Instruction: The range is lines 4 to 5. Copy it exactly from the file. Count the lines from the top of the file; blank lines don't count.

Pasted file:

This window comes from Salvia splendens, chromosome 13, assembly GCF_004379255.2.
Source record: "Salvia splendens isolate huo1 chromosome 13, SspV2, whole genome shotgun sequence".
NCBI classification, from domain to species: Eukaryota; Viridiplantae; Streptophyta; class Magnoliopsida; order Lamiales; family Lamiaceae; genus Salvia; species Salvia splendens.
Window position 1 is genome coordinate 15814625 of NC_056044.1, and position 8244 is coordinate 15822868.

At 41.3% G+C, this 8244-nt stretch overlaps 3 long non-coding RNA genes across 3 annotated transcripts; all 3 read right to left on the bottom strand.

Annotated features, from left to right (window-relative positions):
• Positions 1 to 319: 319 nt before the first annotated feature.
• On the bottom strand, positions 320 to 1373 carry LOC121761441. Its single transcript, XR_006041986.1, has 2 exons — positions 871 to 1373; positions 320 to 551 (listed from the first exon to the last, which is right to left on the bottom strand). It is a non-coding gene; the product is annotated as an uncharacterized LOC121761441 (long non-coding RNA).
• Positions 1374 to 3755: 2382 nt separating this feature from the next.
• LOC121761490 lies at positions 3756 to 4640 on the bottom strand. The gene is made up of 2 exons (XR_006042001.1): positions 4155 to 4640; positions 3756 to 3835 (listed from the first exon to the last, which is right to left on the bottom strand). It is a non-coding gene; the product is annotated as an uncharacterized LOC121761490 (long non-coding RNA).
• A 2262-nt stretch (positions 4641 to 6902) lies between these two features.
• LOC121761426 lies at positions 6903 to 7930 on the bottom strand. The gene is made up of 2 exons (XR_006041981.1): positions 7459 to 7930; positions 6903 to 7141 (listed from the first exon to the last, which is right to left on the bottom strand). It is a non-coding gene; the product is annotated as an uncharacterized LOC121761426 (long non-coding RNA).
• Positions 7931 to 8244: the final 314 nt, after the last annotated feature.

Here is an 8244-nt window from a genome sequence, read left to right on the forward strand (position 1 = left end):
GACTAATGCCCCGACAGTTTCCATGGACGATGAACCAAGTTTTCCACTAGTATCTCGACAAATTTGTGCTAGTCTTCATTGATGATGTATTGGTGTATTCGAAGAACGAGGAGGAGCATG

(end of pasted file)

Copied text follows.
Window position 1 is genome coordinate 15814625 of NC_056044.1, and position 8244 is coordinate 15822868.

At 41.3% G+C, this 8244-nt stretch overlaps 3 long non-coding RNA genes across 3 annotated transcripts; all 3 read right to left on the bottom strand.